2. Inheritance: Now the GM has to figure out how this will affect how land and inheritance works. This is going to raise a lot of sticky questions that the GM is going to have answer, and those answers will result in major changes in just who will be able to afford to be knight.. Here is a partial list:

Does the eldest son or eldest daughter inherent the family manor now? Or maybe either? What if the eldest daughter is first born but doesn't want to be a knight? What happens to the eldest son if he doesn't get the land? And what happens to the younger daughters now, do they get nothing? Does a new PK get 1/10 Dad's Glory or 1/10th Mom's glory, or both? And how does all this affect the "standard marriages"?How does all this affect the universal aids (Knights of the eldest son/wedding of the eldest daughter)? What happens if a female knight marries a male knight. Does the male get control of her land per normal, or does she retain it? Can she get control of his land? What if a female knight marries a non-knight? How will all these changes affect the loyalty of landed knights? How do they feel about their eldest son's not inheriting or not even being a knight? Oh and how does all this apply to higher ranking nobles?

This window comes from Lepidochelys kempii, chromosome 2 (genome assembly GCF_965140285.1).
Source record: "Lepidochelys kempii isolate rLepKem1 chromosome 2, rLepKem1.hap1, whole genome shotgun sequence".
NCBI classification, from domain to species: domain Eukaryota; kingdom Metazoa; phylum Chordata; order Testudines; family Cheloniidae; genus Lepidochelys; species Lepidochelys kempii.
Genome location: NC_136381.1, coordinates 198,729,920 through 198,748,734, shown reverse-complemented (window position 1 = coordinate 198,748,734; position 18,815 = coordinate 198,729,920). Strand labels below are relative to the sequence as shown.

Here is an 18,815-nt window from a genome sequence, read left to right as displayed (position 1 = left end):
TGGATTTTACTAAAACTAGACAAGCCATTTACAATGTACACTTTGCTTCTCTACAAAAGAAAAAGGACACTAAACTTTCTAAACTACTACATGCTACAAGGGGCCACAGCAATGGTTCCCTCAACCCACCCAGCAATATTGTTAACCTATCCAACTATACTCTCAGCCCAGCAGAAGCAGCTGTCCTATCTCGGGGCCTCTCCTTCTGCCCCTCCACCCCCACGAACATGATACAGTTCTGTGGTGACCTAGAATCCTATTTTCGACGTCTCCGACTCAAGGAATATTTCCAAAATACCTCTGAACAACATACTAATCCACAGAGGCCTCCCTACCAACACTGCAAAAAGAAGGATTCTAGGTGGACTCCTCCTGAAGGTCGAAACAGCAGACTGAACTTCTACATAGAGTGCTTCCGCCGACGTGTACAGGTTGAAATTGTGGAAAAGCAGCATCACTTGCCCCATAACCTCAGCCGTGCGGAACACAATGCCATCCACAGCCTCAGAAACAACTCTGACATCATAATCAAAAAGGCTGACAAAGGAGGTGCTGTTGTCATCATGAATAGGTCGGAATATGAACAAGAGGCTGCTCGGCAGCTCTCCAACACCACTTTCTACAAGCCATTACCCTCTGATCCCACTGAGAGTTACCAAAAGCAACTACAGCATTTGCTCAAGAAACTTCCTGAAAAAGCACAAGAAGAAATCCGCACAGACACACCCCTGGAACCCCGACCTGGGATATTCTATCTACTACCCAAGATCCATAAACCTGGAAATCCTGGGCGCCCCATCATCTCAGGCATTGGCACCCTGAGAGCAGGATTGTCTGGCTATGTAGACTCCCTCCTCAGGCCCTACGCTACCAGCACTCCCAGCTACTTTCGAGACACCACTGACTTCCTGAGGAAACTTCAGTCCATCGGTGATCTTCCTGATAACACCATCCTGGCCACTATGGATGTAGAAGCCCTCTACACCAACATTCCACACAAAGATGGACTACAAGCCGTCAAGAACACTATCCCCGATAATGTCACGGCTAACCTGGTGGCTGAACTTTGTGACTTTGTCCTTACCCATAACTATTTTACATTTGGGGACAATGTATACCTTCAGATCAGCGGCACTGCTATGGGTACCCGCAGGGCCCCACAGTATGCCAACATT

It is opening a  big can of worms. The answer to these questions will be crucial for the marriage and dynastic aspects of the game. They should also have a effect on the reactions part above too, since it will affect both the chances of sons inheriting land, but also the inheritance and probably the dowries of younger daughters, so everybody is affect in some way. IMO femle knights work best as one off characters without land, or as part of a self sustaining knightly order because that can avoid most of the issues about land and inheritance.